WASHTENA COUNTY, Mich. – Washtenaw County leaders hope a multimillion-dollar investment will bring high-speed, reliable broadband Internet access to homes along every dirt road and every area of the county that currently lacks a good connection.
To do so, they worked for years to secure state and federal grants before voting for them last year invest nearly $15 million in federal COVID-19 relief dollars in an attempt to fill any gaps left by these other programs.
They are now ready to give residents an update on their progress on Monday, September 26.
Officials will hold a “broadband town hall” at Sylvan City Hall, 18027 Old US 12, Chelsea, from 6:30 to 8 p.m., according to a news release.
“A lot of progress has been made over the past year, and we’re excited to bring this update to community members and help them get their questions answered,” said County Commissioner Jason Maciejewski, who represents District 1, which covers much of northwest Washtenaw County, in statement.
Maciejewski will join Shannon Beaman, District 3, and County Board Chairwoman Sue Schink, District 2, as well as county staff at the public meeting, officials said.
They will provide information on a broadband gap project being promoted by the Washtenaw County Broadband Task Force, on which Matejewski and Beeman served. After several years of work and projects to connect residents, the body is set to present its final report to elected officials this fall, Matejewski said during the Sept. 21 county board meeting.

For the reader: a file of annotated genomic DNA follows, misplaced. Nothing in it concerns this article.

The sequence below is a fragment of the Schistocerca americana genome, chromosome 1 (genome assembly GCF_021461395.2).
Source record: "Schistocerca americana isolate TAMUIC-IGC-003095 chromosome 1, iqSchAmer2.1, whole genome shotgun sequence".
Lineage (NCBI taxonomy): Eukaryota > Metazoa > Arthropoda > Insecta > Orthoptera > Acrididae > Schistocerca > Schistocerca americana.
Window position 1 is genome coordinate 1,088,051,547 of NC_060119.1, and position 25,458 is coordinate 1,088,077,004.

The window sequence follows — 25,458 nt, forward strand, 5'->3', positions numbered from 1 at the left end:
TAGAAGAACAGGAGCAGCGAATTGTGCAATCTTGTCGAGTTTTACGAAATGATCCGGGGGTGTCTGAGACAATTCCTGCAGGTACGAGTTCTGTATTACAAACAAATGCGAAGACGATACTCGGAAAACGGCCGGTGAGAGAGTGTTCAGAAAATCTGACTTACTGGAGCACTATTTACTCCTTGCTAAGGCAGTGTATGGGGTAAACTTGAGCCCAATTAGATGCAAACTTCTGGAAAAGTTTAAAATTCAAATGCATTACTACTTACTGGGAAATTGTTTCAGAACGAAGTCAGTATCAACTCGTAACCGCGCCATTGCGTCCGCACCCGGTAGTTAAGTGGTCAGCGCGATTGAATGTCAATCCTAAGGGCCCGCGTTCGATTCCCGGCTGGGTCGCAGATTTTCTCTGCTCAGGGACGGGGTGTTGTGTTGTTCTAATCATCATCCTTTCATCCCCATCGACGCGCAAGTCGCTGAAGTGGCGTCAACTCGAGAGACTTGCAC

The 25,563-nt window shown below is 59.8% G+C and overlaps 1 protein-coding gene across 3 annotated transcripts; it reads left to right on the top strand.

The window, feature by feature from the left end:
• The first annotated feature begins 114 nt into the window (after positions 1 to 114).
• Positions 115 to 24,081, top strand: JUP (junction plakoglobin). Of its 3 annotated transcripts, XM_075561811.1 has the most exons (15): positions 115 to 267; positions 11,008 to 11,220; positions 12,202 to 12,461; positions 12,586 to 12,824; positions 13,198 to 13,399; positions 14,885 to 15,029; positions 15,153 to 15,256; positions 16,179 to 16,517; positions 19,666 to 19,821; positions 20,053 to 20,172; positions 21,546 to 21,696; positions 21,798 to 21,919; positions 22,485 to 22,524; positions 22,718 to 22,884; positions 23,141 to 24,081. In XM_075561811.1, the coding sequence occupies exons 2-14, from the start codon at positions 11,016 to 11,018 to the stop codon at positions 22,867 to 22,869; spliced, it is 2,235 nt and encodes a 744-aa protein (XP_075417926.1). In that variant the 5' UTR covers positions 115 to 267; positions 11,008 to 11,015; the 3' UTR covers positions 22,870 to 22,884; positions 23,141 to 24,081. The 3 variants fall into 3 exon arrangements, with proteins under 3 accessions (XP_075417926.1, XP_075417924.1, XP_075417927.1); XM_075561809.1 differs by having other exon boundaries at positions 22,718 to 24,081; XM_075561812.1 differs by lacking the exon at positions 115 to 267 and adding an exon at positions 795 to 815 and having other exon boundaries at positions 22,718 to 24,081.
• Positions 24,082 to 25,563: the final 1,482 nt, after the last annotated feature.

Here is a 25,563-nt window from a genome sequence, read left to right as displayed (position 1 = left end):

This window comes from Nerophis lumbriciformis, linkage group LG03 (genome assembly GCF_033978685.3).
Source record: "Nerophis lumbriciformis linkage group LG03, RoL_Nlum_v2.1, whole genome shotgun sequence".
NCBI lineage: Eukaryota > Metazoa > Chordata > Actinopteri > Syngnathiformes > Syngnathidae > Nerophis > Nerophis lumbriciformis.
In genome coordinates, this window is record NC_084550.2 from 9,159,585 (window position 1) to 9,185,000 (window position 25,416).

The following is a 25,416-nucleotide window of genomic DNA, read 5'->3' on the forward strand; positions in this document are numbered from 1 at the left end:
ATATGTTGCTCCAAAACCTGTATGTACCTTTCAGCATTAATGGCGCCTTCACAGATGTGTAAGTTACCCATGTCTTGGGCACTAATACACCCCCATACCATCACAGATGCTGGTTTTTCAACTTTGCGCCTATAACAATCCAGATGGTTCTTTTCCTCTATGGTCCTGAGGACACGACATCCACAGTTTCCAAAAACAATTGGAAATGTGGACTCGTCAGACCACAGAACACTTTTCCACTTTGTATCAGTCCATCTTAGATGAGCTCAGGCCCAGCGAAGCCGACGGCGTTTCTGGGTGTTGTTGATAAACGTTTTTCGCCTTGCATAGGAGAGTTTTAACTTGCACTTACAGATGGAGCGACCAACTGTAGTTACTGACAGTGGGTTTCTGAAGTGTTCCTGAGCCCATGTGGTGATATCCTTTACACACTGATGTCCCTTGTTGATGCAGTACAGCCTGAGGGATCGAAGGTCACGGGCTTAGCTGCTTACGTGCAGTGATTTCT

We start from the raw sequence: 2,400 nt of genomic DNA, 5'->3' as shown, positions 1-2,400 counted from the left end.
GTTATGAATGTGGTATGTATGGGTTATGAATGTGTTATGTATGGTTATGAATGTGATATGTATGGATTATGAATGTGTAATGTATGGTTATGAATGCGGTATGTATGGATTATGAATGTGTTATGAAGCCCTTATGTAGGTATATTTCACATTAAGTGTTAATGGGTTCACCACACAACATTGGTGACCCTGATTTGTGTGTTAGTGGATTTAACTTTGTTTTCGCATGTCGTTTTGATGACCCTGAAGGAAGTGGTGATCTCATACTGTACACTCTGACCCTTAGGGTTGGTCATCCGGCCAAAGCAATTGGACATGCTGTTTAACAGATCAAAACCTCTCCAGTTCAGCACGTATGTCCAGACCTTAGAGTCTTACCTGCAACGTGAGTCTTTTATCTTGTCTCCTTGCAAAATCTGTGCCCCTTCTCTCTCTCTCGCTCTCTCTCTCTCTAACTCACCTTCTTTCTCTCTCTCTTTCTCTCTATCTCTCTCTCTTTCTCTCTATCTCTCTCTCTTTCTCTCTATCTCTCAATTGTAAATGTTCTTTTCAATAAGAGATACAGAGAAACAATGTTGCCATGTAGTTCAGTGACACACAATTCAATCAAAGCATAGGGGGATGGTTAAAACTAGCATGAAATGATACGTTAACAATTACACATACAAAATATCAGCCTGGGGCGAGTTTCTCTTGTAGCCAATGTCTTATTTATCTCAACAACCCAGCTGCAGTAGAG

In June, officials announced that they had connected the first home of more than 3,000 planned to be served with US dollars provided by the American Rescue Plan Act (ARPA).
Jared Mauch, a Scio Township man who started his own fiber internet service provider to provide a reliable connection for himself and his neighbors, was selected as the contractor for the project and connected a household in Lima Township.
As MLive/The Ann Arbor News previously reported, Mauch’s parent company has teamed up with two Fortune 500 telecommunications giants and a longtime utility cooperative with customers in three Midwestern states as district contractors working to close broadband gaps in as part of the district program.
Through their efforts and other programs, Washtenaw County hopes to become one of the first counties in Michigan with universal high-speed access.
Project managers are expected to report on progress and timelines for completion of the work at City Hall on Monday.
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